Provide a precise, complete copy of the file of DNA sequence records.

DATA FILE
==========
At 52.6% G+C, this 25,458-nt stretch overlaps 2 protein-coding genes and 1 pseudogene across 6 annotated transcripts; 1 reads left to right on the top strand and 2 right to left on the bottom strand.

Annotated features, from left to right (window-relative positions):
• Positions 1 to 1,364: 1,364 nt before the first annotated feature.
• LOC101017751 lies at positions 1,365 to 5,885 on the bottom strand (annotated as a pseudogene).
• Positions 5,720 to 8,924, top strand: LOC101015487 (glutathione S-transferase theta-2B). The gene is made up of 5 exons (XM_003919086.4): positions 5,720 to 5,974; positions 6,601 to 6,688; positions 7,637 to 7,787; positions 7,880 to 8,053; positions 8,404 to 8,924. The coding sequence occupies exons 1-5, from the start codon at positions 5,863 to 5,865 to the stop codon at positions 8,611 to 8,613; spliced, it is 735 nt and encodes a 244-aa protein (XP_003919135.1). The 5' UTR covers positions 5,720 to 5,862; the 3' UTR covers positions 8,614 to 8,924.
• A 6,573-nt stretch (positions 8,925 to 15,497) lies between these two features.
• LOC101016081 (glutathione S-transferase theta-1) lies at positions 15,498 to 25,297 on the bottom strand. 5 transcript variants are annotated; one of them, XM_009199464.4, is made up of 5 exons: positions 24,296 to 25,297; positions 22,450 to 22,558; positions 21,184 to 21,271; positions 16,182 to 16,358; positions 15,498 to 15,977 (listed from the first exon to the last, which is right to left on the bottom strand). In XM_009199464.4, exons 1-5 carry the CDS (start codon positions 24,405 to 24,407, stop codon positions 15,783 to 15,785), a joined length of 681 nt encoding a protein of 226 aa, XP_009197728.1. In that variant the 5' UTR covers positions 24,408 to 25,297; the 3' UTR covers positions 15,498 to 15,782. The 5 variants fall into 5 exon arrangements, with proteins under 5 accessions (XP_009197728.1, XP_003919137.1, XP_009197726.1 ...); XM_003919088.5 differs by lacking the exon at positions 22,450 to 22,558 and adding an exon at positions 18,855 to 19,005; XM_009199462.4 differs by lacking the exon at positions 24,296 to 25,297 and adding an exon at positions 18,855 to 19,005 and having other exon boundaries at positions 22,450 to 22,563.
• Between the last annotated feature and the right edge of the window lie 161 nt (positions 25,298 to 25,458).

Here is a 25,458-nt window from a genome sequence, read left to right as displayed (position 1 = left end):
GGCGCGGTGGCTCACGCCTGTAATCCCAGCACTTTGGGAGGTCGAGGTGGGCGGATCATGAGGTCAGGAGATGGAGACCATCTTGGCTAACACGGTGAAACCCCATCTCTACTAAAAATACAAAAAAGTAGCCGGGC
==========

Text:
At 52.6% G+C, this 25,458-nt stretch overlaps 2 protein-coding genes and 1 pseudogene across 6 annotated transcripts; 1 reads left to right on the top strand and 2 right to left on the bottom strand.

Annotated features, from left to right (window-relative positions):
• Positions 1 to 1,364: 1,364 nt before the first annotated feature.
• LOC101017751 lies at positions 1,365 to 5,885 on the bottom strand (annotated as a pseudogene).
• Positions 5,720 to 8,924, top strand: LOC101015487 (glutathione S-transferase theta-2B). The gene is made up of 5 exons (XM_003919086.4): positions 5,720 to 5,974; positions 6,601 to 6,688; positions 7,637 to 7,787; positions 7,880 to 8,053; positions 8,404 to 8,924. The coding sequence occupies exons 1-5, from the start codon at positions 5,863 to 5,865 to the stop codon at positions 8,611 to 8,613; spliced, it is 735 nt and encodes a 244-aa protein (XP_003919135.1). The 5' UTR covers positions 5,720 to 5,862; the 3' UTR covers positions 8,614 to 8,924.
• A 6,573-nt stretch (positions 8,925 to 15,497) lies between these two features.
• LOC101016081 (glutathione S-transferase theta-1) lies at positions 15,498 to 25,297 on the bottom strand. 5 transcript variants are annotated; one of them, XM_009199464.4, is made up of 5 exons: positions 24,296 to 25,297; positions 22,450 to 22,558; positions 21,184 to 21,271; positions 16,182 to 16,358; positions 15,498 to 15,977 (listed from the first exon to the last, which is right to left on the bottom strand). In XM_009199464.4, exons 1-5 carry the CDS (start codon positions 24,405 to 24,407, stop codon positions 15,783 to 15,785), a joined length of 681 nt encoding a protein of 226 aa, XP_009197728.1. In that variant the 5' UTR covers positions 24,408 to 25,297; the 3' UTR covers positions 15,498 to 15,782. The 5 variants fall into 5 exon arrangements, with proteins under 5 accessions (XP_009197728.1, XP_003919137.1, XP_009197726.1 ...); XM_003919088.5 differs by lacking the exon at positions 22,450 to 22,558 and adding an exon at positions 18,855 to 19,005; XM_009199462.4 differs by lacking the exon at positions 24,296 to 25,297 and adding an exon at positions 18,855 to 19,005 and having other exon boundaries at positions 22,450 to 22,563.
• Between the last annotated feature and the right edge of the window lie 161 nt (positions 25,298 to 25,458).

Here is a 25,458-nt window from a genome sequence, read left to right as displayed (position 1 = left end):
GGCGCGGTGGCTCACGCCTGTAATCCCAGCACTTTGGGAGGTCGAGGTGGGCGGATCATGAGGTCAGGAGATGGAGACCATCTTGGCTAACACGGTGAAACCCCATCTCTACTAAAAATACAAAAAAGTAGCCGGGC